Since its founding in 1857, The Atlantic has endorsed only two presidential candidates: Abraham Lincoln and Lyndon B. Johnson.
Lincoln was a no brainer, of course. One of the main founding principles of the magazine was the abolition of slavery. In hindsight, the endorsement of Lincoln became even more prescient and prudent.
For 104 years after that choice, The Atlantic didn’t feel the need to endorse anyone else, “perhaps because no subsequent candidate for the presidency was seen as Lincoln’s match, or perhaps because the stakes in ensuing elections were judged to be not quite so high as they were in 1860.”
When the magazine’s editors endorsed LBJ in 1964, they did so not so much for the attributes of Johnson, but rather in rebuke against Barry Goldwater. Edward Weeks wrote on behalf of the magazine then:
“We think it unfortunate that Barry Goldwater takes criticism as a personal affront; we think it poisonous when his anger betrays him into denouncing what he calls the “radical” press by bracketing the New York Times, the Washington Post, and Izvestia. There speaks not the reason of the Southwest but the voice of Joseph McCarthy. We do not impugn Senator Goldwater’s honesty. We sincerely distrust his factionalism and his capacity for judgment.”
Sounds awfully familiar to a certain New York real estate tycoon. In fact, The Atlantic cites this similar position in denouncing Donald Trump.
“Today, our position is similar to the one in which The Atlantic’s editors found themselves in 1964. We are impressed by many of the qualities of the Democratic Party’s nominee for president, even as we are exasperated by others, but we are mainly concerned with the Republican Party’s nominee, Donald J. Trump, who might be the most ostentatiously unqualified major-party candidate in the 227-year history of the American presidency.”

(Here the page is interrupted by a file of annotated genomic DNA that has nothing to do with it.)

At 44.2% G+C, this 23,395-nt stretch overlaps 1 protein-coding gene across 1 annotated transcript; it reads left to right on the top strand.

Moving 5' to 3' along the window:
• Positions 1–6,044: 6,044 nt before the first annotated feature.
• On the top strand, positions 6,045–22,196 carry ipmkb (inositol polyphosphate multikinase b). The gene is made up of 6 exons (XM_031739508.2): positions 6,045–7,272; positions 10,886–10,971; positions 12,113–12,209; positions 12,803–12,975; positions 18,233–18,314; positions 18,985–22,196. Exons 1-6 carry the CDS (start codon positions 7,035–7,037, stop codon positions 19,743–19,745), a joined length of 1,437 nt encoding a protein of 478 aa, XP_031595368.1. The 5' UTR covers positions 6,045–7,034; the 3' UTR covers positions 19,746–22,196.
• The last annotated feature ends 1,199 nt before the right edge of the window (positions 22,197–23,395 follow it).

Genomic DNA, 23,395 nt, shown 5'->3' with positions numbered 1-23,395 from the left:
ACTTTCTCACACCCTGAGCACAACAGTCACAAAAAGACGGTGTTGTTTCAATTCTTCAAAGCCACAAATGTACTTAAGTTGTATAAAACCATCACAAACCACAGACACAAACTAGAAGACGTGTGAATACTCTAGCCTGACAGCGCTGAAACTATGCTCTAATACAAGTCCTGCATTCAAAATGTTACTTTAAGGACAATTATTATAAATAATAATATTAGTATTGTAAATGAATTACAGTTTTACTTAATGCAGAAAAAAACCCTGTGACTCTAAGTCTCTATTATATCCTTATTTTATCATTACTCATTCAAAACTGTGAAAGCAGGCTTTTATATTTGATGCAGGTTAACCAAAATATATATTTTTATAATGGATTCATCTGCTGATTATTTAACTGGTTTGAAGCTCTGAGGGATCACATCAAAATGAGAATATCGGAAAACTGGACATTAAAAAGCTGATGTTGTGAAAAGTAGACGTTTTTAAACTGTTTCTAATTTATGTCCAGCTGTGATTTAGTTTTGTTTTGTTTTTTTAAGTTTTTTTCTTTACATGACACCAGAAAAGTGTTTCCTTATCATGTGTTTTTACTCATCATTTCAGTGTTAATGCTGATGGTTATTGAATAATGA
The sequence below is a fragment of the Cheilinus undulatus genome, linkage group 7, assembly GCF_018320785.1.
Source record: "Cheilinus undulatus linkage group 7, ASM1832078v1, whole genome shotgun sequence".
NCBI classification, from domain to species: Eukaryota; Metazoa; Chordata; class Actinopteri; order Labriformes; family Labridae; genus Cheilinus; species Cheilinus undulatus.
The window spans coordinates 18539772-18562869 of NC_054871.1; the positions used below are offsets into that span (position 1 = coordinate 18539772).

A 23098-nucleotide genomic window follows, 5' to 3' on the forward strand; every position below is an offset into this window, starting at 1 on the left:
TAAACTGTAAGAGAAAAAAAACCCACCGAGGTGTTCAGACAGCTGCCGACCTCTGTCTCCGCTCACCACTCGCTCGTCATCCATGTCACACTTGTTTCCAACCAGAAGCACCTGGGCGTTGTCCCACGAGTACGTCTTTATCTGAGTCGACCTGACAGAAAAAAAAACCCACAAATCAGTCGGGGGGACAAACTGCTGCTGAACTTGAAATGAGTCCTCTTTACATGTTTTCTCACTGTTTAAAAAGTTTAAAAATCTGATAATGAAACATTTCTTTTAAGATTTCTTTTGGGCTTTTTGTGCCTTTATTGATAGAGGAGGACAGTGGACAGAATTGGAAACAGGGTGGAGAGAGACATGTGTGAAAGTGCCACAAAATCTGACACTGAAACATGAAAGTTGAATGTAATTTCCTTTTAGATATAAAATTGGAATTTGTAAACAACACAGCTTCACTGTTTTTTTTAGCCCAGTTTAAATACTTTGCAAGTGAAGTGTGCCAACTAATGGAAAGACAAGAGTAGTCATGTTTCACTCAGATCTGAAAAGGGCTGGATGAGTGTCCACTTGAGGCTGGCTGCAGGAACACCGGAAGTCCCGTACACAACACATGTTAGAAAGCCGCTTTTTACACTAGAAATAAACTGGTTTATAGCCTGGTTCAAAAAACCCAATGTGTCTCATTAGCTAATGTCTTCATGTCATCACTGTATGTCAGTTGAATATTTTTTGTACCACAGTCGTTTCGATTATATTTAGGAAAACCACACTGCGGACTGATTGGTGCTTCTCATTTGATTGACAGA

So for only the third time in its existence, The Atlantic has formally endorse Hillary Clinton for President of the United States.
The Atlantic isn’t the only prominent publication to pick Clinton over Trump–many picking a Democrat for the very first time–joining The New York Times, The Los Angeles Times, recently The Arizona Republic, The Cincinnati Enquirer, and the Dallas Morning News, to name a few.
Moreover, a staggering list of prominent Republican policy makers and officeholders have backed Clinton. One suspects that many, if not all, of these endorsements are a referendum on Trump more than wholesale support for Clinton. As The Atlantic states:
“If Hillary Clinton were facing Mitt Romney, or John McCain, or George W. Bush, or, for that matter, any of the leading candidates Trump vanquished in the Republican primaries, we would not have contemplated making this endorsement.”